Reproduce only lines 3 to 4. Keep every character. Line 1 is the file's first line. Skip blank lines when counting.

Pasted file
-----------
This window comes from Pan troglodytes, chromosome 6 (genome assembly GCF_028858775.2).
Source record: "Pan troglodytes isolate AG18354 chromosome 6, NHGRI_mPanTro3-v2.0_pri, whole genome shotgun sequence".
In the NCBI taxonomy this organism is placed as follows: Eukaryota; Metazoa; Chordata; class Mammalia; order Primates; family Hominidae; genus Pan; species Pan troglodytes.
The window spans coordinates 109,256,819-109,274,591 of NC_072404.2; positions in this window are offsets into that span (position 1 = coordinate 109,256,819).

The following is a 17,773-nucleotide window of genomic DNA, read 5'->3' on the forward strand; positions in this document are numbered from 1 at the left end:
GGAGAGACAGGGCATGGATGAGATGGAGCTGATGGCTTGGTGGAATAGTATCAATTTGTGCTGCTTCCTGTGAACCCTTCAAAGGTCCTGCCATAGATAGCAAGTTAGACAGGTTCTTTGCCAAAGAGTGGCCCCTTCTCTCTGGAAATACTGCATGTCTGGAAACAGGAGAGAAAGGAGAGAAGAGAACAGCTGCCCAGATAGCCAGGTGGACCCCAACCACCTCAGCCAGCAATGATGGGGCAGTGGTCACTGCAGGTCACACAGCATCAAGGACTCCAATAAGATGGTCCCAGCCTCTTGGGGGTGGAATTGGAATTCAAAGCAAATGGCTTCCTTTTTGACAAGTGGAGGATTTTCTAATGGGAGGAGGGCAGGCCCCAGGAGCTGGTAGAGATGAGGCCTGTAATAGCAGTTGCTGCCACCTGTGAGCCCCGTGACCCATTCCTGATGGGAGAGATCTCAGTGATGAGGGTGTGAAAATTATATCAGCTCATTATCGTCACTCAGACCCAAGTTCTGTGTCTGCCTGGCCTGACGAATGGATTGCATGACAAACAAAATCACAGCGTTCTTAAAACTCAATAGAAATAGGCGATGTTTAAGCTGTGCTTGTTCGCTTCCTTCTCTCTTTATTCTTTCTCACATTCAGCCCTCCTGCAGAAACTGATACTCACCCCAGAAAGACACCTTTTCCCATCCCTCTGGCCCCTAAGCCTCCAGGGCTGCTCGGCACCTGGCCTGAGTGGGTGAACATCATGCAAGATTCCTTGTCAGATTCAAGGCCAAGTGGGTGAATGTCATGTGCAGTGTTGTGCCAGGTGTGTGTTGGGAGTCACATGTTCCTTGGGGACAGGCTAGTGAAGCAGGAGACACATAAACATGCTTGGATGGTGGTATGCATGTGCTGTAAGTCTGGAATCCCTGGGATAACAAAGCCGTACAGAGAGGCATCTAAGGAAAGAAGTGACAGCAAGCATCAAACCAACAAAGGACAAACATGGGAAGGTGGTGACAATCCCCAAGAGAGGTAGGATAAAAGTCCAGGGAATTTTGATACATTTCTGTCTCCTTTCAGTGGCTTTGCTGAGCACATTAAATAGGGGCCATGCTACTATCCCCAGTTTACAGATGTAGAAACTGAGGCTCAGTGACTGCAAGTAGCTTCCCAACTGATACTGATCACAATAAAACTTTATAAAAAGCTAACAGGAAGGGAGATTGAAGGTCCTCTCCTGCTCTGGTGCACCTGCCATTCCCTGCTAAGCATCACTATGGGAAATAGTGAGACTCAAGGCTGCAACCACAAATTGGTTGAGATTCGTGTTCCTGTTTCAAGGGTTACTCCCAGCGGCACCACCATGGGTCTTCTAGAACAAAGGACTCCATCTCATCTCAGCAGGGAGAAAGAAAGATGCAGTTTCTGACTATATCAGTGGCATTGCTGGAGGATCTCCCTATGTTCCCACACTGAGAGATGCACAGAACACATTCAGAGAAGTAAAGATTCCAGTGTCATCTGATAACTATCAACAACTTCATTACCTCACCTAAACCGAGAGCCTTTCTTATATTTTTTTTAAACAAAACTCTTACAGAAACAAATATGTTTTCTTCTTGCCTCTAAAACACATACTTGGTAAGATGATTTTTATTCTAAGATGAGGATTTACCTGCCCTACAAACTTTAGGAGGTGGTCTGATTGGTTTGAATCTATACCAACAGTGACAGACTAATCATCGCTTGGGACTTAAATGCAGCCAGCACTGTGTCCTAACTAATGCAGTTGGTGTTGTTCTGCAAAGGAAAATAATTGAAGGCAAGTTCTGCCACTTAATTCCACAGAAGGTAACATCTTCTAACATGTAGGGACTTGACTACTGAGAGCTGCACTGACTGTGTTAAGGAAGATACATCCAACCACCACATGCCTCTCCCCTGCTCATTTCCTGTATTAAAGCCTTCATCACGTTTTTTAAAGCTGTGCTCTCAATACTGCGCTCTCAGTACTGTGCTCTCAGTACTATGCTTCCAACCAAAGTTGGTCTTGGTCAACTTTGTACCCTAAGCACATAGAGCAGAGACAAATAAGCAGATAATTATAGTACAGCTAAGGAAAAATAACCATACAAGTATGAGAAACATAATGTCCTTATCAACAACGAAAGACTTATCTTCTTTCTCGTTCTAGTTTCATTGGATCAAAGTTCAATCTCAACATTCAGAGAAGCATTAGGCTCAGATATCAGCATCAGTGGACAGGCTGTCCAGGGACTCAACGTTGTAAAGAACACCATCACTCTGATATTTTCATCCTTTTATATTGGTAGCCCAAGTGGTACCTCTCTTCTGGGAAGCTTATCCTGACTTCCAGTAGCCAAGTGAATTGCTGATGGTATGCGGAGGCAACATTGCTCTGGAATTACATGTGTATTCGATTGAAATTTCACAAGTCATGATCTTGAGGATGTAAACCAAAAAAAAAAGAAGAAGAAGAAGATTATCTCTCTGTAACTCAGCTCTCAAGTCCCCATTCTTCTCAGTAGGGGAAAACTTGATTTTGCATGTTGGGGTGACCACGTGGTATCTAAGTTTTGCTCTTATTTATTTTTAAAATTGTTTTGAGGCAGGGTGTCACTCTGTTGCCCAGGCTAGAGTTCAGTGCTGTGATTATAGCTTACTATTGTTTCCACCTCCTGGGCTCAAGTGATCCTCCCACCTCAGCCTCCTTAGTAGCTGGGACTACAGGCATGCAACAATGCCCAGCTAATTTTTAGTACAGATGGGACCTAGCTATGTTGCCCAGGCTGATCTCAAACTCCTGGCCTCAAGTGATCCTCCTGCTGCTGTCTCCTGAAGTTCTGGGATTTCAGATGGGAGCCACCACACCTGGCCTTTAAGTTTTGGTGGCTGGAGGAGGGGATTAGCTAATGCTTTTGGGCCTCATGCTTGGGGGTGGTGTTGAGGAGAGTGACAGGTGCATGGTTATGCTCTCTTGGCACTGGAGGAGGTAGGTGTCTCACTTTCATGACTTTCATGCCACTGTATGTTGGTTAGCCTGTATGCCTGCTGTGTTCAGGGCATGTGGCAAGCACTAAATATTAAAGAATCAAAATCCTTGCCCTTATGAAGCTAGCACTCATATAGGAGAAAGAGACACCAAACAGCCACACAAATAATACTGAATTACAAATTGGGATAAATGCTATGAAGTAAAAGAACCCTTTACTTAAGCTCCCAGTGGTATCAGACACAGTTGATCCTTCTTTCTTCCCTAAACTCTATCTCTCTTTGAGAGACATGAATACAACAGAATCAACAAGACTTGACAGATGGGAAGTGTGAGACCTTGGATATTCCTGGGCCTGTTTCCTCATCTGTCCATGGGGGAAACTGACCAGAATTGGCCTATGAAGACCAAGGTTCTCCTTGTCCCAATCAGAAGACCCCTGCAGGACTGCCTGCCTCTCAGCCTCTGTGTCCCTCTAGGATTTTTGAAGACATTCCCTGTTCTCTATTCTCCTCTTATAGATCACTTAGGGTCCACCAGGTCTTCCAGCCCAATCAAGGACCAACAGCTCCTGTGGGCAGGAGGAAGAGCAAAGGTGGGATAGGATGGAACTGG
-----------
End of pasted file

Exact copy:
In the NCBI taxonomy this organism is placed as follows: Eukaryota; Metazoa; Chordata; class Mammalia; order Primates; family Hominidae; genus Pan; species Pan troglodytes.
The window spans coordinates 109,256,819-109,274,591 of NC_072404.2; positions in this window are offsets into that span (position 1 = coordinate 109,256,819).